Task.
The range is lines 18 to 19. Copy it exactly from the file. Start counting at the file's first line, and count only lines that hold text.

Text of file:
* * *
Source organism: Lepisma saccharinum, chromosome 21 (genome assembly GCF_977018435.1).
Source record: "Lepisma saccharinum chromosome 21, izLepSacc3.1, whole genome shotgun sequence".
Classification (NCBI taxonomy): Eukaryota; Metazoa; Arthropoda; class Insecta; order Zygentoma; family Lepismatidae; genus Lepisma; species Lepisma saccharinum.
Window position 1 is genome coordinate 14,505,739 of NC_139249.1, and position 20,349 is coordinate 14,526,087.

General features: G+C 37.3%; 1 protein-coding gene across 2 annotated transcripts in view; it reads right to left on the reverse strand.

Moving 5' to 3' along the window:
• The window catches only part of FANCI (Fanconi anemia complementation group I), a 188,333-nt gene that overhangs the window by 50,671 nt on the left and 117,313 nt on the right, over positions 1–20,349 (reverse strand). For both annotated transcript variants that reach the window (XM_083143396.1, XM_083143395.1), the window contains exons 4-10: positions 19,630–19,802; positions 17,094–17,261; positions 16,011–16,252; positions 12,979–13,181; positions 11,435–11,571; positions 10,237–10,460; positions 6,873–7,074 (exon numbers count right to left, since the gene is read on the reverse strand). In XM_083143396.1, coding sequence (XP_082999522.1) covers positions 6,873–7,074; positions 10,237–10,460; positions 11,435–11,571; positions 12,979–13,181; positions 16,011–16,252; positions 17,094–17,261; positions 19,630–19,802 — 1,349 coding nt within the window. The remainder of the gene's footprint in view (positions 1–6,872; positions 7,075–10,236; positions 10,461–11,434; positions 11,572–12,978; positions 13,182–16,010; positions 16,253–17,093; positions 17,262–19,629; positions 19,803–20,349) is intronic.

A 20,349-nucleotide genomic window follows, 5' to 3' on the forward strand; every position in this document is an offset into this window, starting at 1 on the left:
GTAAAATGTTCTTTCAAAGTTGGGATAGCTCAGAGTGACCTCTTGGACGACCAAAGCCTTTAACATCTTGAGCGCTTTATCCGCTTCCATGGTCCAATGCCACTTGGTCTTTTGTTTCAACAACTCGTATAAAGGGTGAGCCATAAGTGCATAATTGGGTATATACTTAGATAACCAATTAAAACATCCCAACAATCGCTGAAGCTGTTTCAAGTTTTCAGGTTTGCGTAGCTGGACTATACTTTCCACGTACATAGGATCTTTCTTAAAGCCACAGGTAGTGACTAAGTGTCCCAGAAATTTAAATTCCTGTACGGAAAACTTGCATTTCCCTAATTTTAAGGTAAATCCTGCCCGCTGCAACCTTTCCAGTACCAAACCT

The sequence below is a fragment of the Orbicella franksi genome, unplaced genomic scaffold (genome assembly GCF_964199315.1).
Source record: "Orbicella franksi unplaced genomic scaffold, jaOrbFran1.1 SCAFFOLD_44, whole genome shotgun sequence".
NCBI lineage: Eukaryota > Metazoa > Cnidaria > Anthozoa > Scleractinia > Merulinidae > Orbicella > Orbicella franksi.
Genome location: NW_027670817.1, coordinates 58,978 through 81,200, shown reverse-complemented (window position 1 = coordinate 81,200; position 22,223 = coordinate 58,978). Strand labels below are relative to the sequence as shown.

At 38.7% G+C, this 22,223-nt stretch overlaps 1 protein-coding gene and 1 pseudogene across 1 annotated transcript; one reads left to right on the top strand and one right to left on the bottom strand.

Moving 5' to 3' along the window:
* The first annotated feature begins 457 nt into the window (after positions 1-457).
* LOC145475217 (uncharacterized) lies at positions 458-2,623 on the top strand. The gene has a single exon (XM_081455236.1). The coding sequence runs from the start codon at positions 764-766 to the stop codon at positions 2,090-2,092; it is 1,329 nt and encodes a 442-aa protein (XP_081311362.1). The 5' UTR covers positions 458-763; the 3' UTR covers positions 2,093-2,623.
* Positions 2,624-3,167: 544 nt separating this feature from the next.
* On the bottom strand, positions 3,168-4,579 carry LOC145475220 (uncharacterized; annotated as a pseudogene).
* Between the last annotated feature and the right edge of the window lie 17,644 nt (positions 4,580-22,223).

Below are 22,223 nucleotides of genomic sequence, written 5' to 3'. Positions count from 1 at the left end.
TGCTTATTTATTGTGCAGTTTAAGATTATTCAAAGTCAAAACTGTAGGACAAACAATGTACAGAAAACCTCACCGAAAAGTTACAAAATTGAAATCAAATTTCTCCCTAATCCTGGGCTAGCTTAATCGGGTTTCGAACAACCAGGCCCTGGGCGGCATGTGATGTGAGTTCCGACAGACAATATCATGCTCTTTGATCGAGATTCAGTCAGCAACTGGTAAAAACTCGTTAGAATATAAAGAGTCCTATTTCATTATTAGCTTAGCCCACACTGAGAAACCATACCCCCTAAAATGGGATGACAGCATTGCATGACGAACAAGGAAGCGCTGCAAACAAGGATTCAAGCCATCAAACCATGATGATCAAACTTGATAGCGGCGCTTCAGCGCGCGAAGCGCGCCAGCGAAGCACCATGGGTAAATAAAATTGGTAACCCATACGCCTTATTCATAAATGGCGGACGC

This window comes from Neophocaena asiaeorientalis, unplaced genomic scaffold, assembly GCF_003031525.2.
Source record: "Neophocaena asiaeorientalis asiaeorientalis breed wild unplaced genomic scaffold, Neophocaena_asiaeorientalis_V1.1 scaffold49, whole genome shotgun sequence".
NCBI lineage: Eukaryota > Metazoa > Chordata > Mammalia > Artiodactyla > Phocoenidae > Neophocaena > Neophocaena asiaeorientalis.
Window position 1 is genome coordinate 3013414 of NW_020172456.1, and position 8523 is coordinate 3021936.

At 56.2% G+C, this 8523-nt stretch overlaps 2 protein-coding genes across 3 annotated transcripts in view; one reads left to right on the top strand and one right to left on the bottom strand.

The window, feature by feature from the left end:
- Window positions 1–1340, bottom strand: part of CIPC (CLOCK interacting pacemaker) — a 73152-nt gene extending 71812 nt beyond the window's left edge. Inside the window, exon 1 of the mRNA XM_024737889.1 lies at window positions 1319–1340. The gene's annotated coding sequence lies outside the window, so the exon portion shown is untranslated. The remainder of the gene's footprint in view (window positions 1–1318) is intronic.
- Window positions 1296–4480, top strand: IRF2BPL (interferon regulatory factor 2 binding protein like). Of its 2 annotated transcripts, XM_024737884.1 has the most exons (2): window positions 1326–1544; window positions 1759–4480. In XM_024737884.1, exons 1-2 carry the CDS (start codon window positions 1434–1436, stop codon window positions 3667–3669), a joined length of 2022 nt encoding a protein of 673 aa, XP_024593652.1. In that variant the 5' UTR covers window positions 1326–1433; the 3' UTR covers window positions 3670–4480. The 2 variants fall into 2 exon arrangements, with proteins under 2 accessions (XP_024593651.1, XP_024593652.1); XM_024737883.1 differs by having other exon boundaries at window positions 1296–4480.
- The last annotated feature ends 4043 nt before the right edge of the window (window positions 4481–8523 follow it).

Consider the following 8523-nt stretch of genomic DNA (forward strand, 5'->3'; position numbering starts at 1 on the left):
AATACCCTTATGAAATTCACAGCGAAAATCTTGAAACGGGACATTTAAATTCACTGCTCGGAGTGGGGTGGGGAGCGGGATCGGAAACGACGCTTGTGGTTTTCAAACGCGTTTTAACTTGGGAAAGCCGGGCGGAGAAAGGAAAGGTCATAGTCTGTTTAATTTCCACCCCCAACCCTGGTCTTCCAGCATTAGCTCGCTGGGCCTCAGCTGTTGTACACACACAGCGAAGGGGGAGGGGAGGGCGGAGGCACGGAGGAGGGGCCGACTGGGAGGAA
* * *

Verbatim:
* Positions 2,624-3,167: 544 nt separating this feature from the next.
* On the bottom strand, positions 3,168-4,579 carry LOC145475220 (uncharacterized; annotated as a pseudogene).